Norovirus is nasty. Symptoms include…well…it’s a stomach virus, you know what they include – and they’ll ruin your vacation. The CDC has compiled the information on Norovirus outbreaks over the years and there are some clear winners and losers when it comes to keeping ships clean and avoiding large outbreaks.
The CDC investigates ship illnesses when 3% or more of the passengers or crew have symptoms on voyages from 3-21 days.
Norovirus incidents peaked in 2006, with 34 significant outbreaks and that number fell to nine last year (2013) – four of which were on Celebrity Cruises (Royal Caribbean).
Over the last 20 years, Holland America (Carnival Corp) and Princess Cruise Line (Carnival Corp) topped the list of outbreaks followed by Celebrity (Royal Caribbean) and Norwegian. Interesting to note: while the subsidiary lines of Carnival and Royal Caribbean had a high number of outbreaks, the signature brands that sail under those names (with many more ships) actually had lower numbers of outbreaks. Carnival Cruise Line didn’t have a single outbreak last year.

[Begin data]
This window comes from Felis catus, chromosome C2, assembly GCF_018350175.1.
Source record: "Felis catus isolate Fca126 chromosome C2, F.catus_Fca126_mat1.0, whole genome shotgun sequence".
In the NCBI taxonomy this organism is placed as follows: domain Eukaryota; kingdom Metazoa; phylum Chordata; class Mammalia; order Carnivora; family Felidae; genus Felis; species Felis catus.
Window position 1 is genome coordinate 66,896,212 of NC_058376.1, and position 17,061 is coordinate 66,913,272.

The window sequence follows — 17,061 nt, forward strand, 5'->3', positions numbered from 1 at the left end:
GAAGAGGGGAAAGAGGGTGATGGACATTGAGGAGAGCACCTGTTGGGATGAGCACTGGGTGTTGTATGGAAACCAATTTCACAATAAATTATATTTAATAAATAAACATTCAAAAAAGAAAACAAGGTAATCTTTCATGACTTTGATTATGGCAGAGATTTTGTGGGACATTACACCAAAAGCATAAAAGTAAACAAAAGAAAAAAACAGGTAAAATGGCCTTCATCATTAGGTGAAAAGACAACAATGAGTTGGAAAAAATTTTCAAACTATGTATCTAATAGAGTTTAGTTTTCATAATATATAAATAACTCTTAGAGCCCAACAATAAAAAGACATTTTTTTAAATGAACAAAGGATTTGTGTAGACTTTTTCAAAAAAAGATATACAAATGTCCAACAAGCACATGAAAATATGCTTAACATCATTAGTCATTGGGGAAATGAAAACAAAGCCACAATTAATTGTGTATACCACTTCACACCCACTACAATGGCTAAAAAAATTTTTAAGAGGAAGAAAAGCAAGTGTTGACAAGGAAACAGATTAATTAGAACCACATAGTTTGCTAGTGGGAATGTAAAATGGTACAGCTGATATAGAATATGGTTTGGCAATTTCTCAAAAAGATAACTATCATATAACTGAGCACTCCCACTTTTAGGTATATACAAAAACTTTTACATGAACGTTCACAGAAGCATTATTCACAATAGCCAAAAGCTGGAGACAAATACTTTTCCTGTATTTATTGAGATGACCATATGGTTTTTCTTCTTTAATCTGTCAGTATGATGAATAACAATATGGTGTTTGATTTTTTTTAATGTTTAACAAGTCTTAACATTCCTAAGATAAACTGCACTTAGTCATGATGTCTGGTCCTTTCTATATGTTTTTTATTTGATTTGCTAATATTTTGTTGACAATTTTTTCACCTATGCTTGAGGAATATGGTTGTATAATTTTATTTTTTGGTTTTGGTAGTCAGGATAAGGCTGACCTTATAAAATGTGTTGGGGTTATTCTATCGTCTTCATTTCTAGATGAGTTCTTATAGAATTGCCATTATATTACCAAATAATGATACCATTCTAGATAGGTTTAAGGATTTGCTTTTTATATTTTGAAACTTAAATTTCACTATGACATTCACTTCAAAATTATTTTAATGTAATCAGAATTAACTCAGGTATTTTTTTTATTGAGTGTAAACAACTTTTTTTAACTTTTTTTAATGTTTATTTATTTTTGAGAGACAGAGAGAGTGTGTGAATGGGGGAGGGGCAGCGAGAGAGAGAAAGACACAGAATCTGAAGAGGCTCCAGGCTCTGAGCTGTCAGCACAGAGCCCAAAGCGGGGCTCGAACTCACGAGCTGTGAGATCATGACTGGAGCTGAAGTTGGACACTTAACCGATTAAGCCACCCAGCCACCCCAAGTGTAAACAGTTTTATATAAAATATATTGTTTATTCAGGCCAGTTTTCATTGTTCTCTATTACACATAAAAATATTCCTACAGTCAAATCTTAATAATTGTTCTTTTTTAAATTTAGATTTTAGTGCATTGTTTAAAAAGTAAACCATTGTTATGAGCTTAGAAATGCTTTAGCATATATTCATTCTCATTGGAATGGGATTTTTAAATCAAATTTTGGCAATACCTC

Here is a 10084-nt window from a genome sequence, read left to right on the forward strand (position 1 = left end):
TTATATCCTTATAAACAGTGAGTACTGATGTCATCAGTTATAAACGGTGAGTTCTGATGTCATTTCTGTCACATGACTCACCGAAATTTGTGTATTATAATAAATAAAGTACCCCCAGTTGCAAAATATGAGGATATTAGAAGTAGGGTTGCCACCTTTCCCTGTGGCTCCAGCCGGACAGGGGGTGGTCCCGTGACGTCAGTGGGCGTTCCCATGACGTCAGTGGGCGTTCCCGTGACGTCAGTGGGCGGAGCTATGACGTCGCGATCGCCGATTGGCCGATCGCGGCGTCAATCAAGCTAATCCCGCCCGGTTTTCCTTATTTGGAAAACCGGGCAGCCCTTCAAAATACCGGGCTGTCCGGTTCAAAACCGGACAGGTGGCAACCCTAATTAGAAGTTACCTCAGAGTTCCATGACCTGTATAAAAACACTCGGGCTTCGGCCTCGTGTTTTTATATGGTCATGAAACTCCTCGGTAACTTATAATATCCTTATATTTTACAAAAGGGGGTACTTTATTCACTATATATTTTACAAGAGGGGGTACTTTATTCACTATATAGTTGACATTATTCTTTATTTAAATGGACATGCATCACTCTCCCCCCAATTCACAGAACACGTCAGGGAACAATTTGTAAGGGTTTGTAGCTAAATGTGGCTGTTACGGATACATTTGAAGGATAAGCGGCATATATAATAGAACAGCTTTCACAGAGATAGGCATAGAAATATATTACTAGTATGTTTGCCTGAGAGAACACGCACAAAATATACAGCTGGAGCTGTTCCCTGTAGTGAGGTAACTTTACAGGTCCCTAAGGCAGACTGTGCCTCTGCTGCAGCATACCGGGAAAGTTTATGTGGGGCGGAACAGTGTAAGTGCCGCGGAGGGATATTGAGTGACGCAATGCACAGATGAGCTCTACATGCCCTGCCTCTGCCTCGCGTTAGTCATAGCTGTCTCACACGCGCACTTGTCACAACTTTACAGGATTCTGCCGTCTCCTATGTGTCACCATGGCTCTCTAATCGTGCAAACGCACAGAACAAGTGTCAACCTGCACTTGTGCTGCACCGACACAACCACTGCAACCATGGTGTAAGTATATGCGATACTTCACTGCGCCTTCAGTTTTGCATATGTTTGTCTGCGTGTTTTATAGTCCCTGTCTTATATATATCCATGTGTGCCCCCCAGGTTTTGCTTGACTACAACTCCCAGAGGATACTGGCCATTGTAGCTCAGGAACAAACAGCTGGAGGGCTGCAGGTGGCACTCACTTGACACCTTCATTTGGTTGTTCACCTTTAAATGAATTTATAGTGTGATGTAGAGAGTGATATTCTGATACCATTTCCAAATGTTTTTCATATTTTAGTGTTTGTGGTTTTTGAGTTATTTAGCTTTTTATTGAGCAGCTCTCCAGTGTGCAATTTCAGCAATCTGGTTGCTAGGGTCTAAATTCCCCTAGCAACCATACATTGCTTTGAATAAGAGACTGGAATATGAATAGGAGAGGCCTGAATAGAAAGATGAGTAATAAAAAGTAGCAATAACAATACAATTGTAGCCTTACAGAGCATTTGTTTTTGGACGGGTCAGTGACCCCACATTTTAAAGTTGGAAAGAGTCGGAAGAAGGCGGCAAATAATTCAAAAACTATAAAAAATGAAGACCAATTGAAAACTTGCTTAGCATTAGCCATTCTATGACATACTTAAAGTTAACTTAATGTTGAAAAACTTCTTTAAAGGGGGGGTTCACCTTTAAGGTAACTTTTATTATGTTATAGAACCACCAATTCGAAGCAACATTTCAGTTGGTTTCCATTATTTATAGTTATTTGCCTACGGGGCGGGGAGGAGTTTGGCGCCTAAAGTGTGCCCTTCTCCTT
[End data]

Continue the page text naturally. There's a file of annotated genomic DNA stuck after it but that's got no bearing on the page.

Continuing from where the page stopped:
Other news outlets are reporting that you should avoid longer cruises due to the increased risk, but the very graphic they put together seems to dispute the validity of that. It’s clear that 7, 10, 14, and 15 day sailings have the highest concentration of incidents, but they are also the most common. Also, the trend line in percentage affected by the outbreak is clearly declining with increased cruise length.
For more information on specific outbreaks, the CDC has compiled a database.